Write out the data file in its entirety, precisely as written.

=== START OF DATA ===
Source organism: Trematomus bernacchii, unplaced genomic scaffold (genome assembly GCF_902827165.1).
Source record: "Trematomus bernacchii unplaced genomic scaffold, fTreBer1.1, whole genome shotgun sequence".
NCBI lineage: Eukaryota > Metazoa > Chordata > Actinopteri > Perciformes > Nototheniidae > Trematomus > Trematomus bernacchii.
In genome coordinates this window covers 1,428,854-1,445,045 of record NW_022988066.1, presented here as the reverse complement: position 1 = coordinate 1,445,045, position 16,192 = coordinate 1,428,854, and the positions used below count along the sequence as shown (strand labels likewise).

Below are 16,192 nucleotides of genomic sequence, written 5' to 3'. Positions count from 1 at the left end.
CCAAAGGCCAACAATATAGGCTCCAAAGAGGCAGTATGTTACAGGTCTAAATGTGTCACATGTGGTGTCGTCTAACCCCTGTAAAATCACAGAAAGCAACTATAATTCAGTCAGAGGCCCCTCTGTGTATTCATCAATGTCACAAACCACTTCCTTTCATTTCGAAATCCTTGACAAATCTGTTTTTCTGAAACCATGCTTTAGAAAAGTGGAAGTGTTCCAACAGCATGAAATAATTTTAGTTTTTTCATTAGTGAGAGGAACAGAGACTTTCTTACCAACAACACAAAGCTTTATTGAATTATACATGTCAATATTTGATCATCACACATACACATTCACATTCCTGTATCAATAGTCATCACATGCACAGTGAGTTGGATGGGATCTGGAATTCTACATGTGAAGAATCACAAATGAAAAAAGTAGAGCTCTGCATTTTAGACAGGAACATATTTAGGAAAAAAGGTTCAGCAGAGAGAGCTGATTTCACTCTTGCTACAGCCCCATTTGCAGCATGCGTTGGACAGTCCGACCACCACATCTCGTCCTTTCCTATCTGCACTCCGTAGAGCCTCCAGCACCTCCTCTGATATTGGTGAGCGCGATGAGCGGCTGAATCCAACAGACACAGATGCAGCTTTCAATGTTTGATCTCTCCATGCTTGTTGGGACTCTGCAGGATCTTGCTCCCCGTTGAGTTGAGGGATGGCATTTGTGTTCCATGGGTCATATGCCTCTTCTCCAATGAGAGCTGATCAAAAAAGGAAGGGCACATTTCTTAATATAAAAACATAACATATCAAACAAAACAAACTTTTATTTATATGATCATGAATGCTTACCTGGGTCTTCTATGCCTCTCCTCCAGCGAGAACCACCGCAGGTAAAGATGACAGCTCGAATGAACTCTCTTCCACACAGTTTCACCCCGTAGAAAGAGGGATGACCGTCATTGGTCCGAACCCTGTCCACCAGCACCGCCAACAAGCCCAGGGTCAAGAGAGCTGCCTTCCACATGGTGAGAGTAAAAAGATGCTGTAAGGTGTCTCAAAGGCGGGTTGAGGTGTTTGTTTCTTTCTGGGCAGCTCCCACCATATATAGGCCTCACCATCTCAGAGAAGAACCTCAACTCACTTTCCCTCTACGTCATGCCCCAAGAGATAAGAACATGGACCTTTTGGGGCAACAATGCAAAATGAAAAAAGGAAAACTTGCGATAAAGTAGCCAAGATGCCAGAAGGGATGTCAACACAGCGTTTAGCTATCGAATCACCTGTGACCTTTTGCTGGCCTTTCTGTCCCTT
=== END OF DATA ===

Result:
Source organism: Trematomus bernacchii, unplaced genomic scaffold (genome assembly GCF_902827165.1).
Source record: "Trematomus bernacchii unplaced genomic scaffold, fTreBer1.1, whole genome shotgun sequence".
NCBI lineage: Eukaryota > Metazoa > Chordata > Actinopteri > Perciformes > Nototheniidae > Trematomus > Trematomus bernacchii.
In genome coordinates this window covers 1,428,854-1,445,045 of record NW_022988066.1, presented here as the reverse complement: position 1 = coordinate 1,445,045, position 16,192 = coordinate 1,428,854, and the positions used below count along the sequence as shown (strand labels likewise).

Below are 16,192 nucleotides of genomic sequence, written 5' to 3'. Positions count from 1 at the left end.
CCAAAGGCCAACAATATAGGCTCCAAAGAGGCAGTATGTTACAGGTCTAAATGTGTCACATGTGGTGTCGTCTAACCCCTGTAAAATCACAGAAAGCAACTATAATTCAGTCAGAGGCCCCTCTGTGTATTCATCAATGTCACAAACCACTTCCTTTCATTTCGAAATCCTTGACAAATCTGTTTTTCTGAAACCATGCTTTAGAAAAGTGGAAGTGTTCCAACAGCATGAAATAATTTTAGTTTTTTCATTAGTGAGAGGAACAGAGACTTTCTTACCAACAACACAAAGCTTTATTGAATTATACATGTCAATATTTGATCATCACACATACACATTCACATTCCTGTATCAATAGTCATCACATGCACAGTGAGTTGGATGGGATCTGGAATTCTACATGTGAAGAATCACAAATGAAAAAAGTAGAGCTCTGCATTTTAGACAGGAACATATTTAGGAAAAAAGGTTCAGCAGAGAGAGCTGATTTCACTCTTGCTACAGCCCCATTTGCAGCATGCGTTGGACAGTCCGACCACCACATCTCGTCCTTTCCTATCTGCACTCCGTAGAGCCTCCAGCACCTCCTCTGATATTGGTGAGCGCGATGAGCGGCTGAATCCAACAGACACAGATGCAGCTTTCAATGTTTGATCTCTCCATGCTTGTTGGGACTCTGCAGGATCTTGCTCCCCGTTGAGTTGAGGGATGGCATTTGTGTTCCATGGGTCATATGCCTCTTCTCCAATGAGAGCTGATCAAAAAAGGAAGGGCACATTTCTTAATATAAAAACATAACATATCAAACAAAACAAACTTTTATTTATATGATCATGAATGCTTACCTGGGTCTTCTATGCCTCTCCTCCAGCGAGAACCACCGCAGGTAAAGATGACAGCTCGAATGAACTCTCTTCCACACAGTTTCACCCCGTAGAAAGAGGGATGACCGTCATTGGTCCGAACCCTGTCCACCAGCACCGCCAACAAGCCCAGGGTCAAGAGAGCTGCCTTCCACATGGTGAGAGTAAAAAGATGCTGTAAGGTGTCTCAAAGGCGGGTTGAGGTGTTTGTTTCTTTCTGGGCAGCTCCCACCATATATAGGCCTCACCATCTCAGAGAAGAACCTCAACTCACTTTCCCTCTACGTCATGCCCCAAGAGATAAGAACATGGACCTTTTGGGGCAACAATGCAAAATGAAAAAAGGAAAACTTGCGATAAAGTAGCCAAGATGCCAGAAGGGATGTCAACACAGCGTTTAGCTATCGAATCACCTGTGACCTTTTGCTGGCCTTTCTGTCCCTT